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# Using Apply family of functions on mts objects

Using apply (or sapply) on an mts object removes its time series properties when sending to function. How should I apply same function (with ts input and ts output) on each of times series in an mts object and return it (preferably as mts) [I mean besides using for loops]?

For example suppose I write a function that returns the trend of a time series (using stl)

``````myfunc <- function(x) {
return(stl(x,"per")\$time.series[,2])
}
``````

Now for a sample mts

``````z <- ts(matrix(rnorm(90), 30, 3), start=c(1961, 1), frequency=4)
class(z)
``````

Sending only one of the time series works correct:

``````myfunc(z[,1]) # works correctly, returns the trend of first series
``````

My function is not designed for multiple time series so:

``````myfunc(z) # will not work returning the error below

Error in stl(x, "per") : only univariate series are allowed
``````

Using apply on the mts object send each of the time series as a vector, not preserving its time series properties (tsp):

``````apply(z,2,myfunc) # will not work returning the error below

Error in stl(x, "per") :
series is not periodic or has less than two periods
``````
-
True, `apply` will remove attributes, but `sapply` should not do so. `ts` objects are weird. They often have printing methods that mislead the user as to their true structures, so you should be using str() on them. – 42- Nov 27 '12 at 17:38
Would you please provide code on using sapply in for my example? I found out that using sapply raised the same error as it just calls apply itself. – Majid Einian Nov 28 '12 at 7:40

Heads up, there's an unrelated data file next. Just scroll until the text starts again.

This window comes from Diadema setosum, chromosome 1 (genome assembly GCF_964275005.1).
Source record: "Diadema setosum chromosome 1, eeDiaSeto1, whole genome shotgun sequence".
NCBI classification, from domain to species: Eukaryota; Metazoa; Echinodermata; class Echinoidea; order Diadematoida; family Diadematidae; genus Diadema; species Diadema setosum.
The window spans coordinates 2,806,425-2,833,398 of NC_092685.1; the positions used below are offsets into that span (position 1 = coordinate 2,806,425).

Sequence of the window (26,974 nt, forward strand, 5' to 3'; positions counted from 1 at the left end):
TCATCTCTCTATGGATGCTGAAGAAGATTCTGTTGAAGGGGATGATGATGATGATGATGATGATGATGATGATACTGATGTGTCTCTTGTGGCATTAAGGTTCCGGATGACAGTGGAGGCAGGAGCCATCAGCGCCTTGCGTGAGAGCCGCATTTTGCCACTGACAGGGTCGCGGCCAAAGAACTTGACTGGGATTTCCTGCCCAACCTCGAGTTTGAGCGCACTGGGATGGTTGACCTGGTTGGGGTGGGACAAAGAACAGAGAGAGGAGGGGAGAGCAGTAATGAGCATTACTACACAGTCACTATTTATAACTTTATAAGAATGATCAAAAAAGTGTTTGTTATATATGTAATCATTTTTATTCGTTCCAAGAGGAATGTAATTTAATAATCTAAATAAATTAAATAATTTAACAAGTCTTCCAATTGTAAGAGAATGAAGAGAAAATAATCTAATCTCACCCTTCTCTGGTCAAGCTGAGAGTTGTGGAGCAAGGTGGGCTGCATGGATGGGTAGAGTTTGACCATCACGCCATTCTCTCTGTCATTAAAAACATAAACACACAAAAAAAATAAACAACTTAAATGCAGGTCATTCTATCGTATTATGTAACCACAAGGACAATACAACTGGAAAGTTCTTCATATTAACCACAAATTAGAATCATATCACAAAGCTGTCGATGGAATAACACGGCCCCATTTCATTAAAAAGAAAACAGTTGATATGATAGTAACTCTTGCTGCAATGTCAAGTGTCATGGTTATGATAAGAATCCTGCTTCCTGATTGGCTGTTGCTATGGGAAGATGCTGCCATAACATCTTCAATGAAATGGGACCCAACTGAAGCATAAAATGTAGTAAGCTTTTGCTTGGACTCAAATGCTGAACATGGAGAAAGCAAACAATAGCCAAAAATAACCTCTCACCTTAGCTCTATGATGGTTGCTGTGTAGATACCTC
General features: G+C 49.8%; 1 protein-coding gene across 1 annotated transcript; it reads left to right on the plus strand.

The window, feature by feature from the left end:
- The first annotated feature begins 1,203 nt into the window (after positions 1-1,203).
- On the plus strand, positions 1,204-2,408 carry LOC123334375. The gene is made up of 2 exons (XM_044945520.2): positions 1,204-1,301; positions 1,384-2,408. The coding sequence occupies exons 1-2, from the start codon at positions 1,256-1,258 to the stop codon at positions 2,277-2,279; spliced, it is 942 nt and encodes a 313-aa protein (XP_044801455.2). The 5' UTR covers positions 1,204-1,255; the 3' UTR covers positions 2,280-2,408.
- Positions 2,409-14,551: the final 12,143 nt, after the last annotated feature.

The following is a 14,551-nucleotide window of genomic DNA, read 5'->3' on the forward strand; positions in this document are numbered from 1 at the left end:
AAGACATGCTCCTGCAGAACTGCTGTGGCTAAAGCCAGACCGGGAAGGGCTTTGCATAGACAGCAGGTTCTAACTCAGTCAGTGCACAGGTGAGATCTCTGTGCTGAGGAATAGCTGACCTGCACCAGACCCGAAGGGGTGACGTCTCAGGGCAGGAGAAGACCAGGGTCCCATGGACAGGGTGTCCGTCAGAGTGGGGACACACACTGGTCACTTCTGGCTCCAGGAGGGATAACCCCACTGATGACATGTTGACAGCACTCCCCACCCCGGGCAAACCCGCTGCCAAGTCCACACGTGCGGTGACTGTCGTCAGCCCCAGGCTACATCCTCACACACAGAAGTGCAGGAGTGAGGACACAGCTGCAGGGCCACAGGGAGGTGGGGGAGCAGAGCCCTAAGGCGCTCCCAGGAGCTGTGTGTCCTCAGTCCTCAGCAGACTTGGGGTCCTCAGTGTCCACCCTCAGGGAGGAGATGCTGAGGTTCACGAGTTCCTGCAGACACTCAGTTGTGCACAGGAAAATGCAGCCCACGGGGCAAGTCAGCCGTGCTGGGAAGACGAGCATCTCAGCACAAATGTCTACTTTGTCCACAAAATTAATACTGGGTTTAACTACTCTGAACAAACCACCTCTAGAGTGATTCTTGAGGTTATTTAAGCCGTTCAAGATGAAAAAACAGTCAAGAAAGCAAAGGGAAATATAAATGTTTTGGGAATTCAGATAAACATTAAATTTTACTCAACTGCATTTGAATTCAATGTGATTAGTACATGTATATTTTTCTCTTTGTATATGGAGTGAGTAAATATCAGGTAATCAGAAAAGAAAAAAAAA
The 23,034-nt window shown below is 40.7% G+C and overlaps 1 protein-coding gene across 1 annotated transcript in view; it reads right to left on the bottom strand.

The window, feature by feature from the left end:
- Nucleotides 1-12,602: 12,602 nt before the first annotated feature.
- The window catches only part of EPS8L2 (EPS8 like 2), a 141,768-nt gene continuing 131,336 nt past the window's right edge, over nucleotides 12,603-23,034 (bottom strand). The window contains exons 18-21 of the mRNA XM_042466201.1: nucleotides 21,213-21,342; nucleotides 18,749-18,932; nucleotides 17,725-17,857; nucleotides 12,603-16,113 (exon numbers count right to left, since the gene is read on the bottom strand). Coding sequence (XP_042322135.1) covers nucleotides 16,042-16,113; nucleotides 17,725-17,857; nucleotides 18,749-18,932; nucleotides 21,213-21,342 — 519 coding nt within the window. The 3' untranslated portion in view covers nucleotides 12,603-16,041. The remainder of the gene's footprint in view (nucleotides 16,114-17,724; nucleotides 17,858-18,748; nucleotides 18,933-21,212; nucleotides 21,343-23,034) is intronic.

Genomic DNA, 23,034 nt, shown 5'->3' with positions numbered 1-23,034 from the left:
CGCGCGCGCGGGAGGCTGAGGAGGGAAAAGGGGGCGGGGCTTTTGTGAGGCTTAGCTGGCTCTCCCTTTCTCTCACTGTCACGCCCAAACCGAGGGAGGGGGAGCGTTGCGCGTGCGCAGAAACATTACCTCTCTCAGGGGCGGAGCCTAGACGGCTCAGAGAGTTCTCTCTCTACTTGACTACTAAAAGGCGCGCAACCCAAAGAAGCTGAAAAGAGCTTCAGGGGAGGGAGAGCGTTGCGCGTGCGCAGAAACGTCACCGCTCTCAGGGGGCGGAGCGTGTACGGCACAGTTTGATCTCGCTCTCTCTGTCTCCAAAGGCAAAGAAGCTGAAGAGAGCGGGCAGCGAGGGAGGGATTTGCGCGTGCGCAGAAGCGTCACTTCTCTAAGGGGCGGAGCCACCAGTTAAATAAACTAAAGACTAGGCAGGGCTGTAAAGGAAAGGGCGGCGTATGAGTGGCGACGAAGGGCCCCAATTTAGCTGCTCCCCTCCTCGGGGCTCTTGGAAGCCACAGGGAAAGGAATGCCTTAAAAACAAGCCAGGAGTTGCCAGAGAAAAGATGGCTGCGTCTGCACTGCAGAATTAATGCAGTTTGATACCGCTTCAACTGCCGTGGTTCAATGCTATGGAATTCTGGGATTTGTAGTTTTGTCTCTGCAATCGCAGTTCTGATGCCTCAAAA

And about `ts` objects weirdness! I don't use or rely on any printing method, I do need to know its time series properties, i.e. `tsp`, which is just a vector of length 3, indicating the start, the end and the frequency of time series data – Majid Einian Nov 28 '12 at 7:45

## 2 Answers

A simple way around this, is to work with the indices instead of a clean `apply` :

``````sapply(seq_len(ncol(z)),function(i) myfunc(z[,i]))
``````

`apply` puts clean vectors inside the function, because it first converts an object to a matrix. By using the `[` function defined for time series objects, you are sure that you extract a valid time series each time.

-
pretty solution. – agstudy Nov 27 '12 at 13:03

I change the myfunc to check if it have a ts object as parameter x.

If x is not a ts , it is converted to ts object as stl need this parameter type.

``````  myfunc <- function(x,...){
y <- x
if(class(x) != 'ts') {
dots <- c(...)
y <- ts(x,start=c(dots[1], dots[2]), frequency=dots[3])
}
return(stl(y,"per")\$time.series[,2])
}
## no need to conversion (already ts object)
myfunc(z[,1])

## mts object ( here we give parameter necessary for conversion)
apply(z,2,myfunc,1961,1,4)
``````
-
and if I have to have the outcome as mts itself: ts(apply(z,2,myfunc,1961,1,4),start=c(1961, 1), frequency=4) – Majid Einian Nov 27 '12 at 14:15